Skip to comments.Cooper Industries to be sold for $11.8 billion
Posted on 05/22/2012 9:05:41 AM PDT by thackney
Cooper Industries, a manufacturer of lighting and electrical-distribution equipment that has been run out of Houston for 47 years, will be acquired by Ohio-based Eaton Corp. in a cash-and-stock deal valued at nearly $12 billion, the companies announced Monday.
We are extremely pleased to become part of Eatons global electrical business, Coopers locally based chairman and CEO Kirk Hachigian said in a statement.
The companies expect the $11.8 billion transaction to be completed in the latter half of the year. Both sides stressed the multiple ways the companies complement each other, particularly on the growing international side of their respective businesses.
This combination creates endless opportunities to accelerate growth and serve our global customers through combining technology, distribution, penetrating important vertical industries and entering new emerging markets, Hachigian said. The two companies are a perfect fit in every respect.
Cooper, which was founded in Ohio in 1833, moved its headquarters to Houston in 1965. It reincorporated in Bermuda in 2001 and then in Ireland in 2009, although its top management remained in Houston.
In 2009, as the company was announcing another round of layoffs, Cooper reported that just 200 of its 30,000 employees were based in Houston.
The company today employs 26,000 people and has manufacturing facilities in 23 countries. It generated $5.4 billion in revenue last year on everything from fluorescent garage lights to equipment used in electrical plants.
It owns a variety of brands, including Halo, Kyle Overhead Switchgear and McGraw-Edison, which makes outdoor LED products for commercial, utility and industrial customers.
New name coming?
If approved by shareholders, the combined company also will be formally incorporated in Ireland and will be led by Eatons current chairman and CEO Alexander Cutler, probably under the name Eaton Global.
Eaton describes itself as a power-management company. Spokesman Gary Klasen said the electrical side of its business has grown over the last several year and now accounts for about half of its total revenues.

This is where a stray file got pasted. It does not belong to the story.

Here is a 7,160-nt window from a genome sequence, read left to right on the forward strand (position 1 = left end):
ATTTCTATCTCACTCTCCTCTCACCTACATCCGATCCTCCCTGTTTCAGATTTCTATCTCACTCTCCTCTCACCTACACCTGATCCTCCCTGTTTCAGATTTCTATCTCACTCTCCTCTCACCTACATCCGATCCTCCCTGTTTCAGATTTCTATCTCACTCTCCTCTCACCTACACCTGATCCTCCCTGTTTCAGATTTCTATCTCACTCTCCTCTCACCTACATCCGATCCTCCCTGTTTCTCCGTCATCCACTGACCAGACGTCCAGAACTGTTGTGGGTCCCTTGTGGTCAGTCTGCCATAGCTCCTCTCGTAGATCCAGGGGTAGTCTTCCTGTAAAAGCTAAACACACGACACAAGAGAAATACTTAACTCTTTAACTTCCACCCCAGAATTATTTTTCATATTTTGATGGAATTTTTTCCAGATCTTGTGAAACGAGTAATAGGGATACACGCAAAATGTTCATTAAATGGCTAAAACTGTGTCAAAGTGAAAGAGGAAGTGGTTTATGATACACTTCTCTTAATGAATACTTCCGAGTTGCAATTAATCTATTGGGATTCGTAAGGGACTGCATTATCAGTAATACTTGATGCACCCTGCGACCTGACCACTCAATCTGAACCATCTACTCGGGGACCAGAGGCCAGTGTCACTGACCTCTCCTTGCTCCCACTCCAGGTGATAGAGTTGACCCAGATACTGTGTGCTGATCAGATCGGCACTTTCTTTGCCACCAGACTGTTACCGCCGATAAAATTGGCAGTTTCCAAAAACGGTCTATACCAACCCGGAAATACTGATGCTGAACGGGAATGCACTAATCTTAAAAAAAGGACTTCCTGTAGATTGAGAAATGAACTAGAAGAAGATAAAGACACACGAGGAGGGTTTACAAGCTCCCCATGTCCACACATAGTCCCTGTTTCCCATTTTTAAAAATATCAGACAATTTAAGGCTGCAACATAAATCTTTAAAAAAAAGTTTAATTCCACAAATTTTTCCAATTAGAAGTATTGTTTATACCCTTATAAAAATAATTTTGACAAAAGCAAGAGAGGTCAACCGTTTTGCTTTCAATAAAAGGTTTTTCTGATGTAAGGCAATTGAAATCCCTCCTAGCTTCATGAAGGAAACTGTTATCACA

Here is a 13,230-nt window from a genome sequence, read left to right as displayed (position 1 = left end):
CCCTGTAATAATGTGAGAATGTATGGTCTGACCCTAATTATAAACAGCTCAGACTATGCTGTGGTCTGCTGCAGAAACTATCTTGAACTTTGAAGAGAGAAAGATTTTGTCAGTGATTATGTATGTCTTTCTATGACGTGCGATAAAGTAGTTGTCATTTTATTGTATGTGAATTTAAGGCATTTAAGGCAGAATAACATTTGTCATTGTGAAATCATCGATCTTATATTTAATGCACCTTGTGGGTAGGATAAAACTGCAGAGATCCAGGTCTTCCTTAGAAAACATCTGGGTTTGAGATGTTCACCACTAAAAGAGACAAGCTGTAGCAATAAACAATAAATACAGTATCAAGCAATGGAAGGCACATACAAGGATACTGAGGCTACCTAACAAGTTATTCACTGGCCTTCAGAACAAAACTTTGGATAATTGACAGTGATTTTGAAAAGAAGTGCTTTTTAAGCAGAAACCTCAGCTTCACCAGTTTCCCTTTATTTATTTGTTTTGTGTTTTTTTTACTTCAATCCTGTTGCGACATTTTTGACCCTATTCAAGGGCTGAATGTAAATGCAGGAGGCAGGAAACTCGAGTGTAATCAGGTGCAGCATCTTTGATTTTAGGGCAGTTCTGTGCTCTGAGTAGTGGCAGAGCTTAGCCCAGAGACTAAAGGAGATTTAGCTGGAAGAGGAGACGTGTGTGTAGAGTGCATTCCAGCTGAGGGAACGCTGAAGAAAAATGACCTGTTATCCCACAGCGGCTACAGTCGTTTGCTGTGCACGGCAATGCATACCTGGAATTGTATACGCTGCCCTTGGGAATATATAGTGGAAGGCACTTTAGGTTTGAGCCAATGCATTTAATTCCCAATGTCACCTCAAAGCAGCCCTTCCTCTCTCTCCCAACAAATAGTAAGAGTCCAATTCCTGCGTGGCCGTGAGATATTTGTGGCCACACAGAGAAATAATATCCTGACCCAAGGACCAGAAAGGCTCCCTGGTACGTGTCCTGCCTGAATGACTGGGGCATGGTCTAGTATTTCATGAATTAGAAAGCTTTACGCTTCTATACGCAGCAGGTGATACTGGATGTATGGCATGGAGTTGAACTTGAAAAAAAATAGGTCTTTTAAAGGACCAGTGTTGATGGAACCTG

Cooper and Eaton, which has nearly three times as many employees and does business in more than 150 countries, reported the combined companies would have generated $21.5 billion last year.
Hachigian, who was identified by the Chronicles annual compensation survey as Houstons highest-paid corporate leader in 2010, receiving $25 million in total compensation, will remain in charge at Cooper until the acquisition is complete, Klasen said. He has agreed to remain as part of the management team during the transition period to follow.
Local impact unknown
Other than that, Klasen said, it is too early to say what kind of impact the acquisition would have in Houston. A Cooper executive designated as the contact person for information related to the deal did not return calls for comment.
Klasen said there would be no impact on the companys work force or management in Cleveland, where Eaton has had a presence for 97 of its 101 years.
Klasen said that because of both companies significant global footprint accounting for 60 percent of Eatons current business and 40 percent of Coopers the decision to incorporate in Ireland offers significant flexibility in cash management. Those savings were estimated at $160 million annually, including tax savings, through 2016.
Coopers stock closed at $69.88 per share Monday, up $14.04 for the day. Eatons stock closed at $42.09 per share, down 31 cents. Based on Fridays closing price for Eaton, Cooper shareholders will get cash and stock worth $72 per share. That represents a 29 percent premium over Coopers Friday close.
>> has been run out of Houston for 47 years <<
Took so long to run them out of town? A good sheriff’s posse probably could have done the job in a few days!
Most of the lighting fixtures at the hotel where I work part time were made by Cooper.